I just cut up all of the vegetables (pepper, two purple carrots, three stalks of celery, a handful of mushrooms, zucchini) and sautéed them in sea salt, pepper, and olive oil. We mixed in some of our grass-fed bratwurst and our taste buds were dancing. It was an explosion of flavor.

This nutritional rainbow doesn’t have to be just for dinner either. Check this post and this post for quick, easy, colorful breakfast ideas.

Are you eating the rainbow? Check out this chart that the Institute of Functional Medicine created to get more ideas of how you can incorporate the rainbow in your diet.

Screen shot 2014-08-25 at 2.34.09 PM

What color are you lacking in your diet?

What new food do you want to try?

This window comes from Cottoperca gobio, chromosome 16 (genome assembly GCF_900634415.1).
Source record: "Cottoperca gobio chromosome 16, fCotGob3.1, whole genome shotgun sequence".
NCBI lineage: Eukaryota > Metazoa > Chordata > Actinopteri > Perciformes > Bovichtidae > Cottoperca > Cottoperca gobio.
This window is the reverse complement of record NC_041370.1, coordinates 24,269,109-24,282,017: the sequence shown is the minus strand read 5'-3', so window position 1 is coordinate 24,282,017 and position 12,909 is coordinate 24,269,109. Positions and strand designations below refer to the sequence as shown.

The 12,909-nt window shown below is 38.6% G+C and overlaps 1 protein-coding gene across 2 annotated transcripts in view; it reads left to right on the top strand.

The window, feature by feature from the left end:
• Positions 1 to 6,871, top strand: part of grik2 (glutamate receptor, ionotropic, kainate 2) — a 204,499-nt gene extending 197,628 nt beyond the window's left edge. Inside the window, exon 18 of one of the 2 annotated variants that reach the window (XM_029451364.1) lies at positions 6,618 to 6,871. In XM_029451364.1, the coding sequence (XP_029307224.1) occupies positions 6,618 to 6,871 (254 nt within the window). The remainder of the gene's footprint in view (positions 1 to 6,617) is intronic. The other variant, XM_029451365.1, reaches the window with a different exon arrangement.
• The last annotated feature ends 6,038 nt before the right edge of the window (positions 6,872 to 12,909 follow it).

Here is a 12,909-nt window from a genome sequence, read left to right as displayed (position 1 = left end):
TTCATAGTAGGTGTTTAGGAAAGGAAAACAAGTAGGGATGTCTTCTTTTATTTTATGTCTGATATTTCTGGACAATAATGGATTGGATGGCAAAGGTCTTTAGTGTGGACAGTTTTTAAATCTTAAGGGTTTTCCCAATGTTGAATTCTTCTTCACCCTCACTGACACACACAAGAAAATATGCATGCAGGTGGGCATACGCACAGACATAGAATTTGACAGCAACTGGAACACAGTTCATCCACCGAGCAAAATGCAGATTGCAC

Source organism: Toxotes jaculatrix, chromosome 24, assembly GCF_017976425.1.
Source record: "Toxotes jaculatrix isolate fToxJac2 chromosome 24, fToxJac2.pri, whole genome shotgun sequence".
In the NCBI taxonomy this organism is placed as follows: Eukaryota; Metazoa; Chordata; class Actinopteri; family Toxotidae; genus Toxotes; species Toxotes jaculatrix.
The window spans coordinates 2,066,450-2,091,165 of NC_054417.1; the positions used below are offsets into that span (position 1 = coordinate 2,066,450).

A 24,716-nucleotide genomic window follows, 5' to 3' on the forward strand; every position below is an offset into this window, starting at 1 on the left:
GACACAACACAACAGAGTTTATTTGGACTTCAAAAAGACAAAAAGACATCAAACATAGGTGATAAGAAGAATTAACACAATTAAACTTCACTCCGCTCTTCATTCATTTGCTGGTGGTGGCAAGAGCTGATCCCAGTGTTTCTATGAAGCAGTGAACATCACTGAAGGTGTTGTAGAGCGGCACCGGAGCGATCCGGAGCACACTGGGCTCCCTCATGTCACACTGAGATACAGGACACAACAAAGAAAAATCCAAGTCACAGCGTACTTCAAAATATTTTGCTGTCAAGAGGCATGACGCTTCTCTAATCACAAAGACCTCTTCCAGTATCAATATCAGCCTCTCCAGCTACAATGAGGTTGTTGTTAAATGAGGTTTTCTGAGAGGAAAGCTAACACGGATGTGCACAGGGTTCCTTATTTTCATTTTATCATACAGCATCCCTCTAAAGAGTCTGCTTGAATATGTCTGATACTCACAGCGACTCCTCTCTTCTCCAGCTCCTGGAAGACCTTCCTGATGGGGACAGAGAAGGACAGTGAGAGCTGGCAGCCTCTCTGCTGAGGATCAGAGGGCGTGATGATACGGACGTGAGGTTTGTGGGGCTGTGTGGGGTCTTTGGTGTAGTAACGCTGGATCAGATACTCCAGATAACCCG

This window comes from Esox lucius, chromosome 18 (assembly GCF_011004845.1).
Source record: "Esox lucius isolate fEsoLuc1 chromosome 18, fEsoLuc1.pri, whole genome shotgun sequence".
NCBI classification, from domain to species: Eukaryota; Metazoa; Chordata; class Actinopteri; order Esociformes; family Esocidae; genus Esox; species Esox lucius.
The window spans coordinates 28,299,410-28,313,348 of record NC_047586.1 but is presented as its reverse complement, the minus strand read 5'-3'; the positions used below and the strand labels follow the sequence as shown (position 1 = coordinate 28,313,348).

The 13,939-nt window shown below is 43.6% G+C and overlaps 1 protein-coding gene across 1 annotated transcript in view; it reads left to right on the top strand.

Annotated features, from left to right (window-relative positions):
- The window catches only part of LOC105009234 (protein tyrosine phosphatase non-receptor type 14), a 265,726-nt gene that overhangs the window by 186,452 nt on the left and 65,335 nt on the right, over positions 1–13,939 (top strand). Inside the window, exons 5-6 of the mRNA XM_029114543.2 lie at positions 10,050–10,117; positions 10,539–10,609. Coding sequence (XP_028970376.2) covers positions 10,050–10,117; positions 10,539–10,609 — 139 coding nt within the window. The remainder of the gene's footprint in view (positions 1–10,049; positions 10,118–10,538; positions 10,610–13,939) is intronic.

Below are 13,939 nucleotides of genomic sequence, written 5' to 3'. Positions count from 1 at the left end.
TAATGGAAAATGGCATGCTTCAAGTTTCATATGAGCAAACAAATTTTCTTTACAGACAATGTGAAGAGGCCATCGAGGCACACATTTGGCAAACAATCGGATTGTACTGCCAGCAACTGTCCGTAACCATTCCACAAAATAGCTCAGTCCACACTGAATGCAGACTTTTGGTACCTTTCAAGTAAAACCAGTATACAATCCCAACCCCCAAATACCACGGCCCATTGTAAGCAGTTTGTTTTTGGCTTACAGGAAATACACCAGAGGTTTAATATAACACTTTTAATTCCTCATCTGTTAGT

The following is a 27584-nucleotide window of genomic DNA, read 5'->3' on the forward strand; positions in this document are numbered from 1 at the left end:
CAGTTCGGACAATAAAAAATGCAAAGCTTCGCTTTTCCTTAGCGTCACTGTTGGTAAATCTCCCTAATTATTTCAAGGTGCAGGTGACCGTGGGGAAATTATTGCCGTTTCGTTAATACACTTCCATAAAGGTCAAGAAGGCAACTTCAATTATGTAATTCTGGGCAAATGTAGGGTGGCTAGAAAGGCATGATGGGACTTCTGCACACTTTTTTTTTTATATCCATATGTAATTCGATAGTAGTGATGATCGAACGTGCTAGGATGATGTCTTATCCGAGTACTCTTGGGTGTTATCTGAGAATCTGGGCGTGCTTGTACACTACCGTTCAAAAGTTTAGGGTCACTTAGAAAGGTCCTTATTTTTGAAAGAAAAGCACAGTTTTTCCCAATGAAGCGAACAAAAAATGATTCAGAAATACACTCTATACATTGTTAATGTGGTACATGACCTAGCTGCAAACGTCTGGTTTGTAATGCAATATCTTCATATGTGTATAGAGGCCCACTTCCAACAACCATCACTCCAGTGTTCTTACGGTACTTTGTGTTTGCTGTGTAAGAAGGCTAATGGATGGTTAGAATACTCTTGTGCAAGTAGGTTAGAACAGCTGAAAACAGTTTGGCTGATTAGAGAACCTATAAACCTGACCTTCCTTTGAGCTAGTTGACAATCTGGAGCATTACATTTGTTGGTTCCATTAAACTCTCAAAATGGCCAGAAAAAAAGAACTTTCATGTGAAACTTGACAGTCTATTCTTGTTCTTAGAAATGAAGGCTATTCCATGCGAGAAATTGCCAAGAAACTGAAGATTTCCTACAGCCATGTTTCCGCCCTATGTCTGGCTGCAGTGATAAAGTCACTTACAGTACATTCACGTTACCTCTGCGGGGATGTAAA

Let me know in the comments!

-Allison Kuslikis

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Show/Hide Comments (4 comments)
  1. Chuck

    Never heard of Grass Fed Bratwurst but I’ll have to check that out! I was wondering what you did for protein. Look’s good!

    • Allison

      Thanks Chuck. I go to a separate store for our meat. We are slowly moving away from the word “organic” and moving towards local farmers who are committed to treating the animals in a healthy, happy environment. The difference in taste is mind blowing.

  2. Trace

    Great article. Blew up the chart and screen-shot it so I can use it as a reference. Look forward to reading more of your nutritional blog posts! Glad you are feeling better in your pregnancy! Hope the rest of it is smooth sailing!

    • Allison

      That’s awesome to hear Trace. Yes, we will be hanging up our chart in the kitchen as a great reminder. Thanks so much for the well wishes. Yes, I am hoping for a smooth sail from here on out. 🙂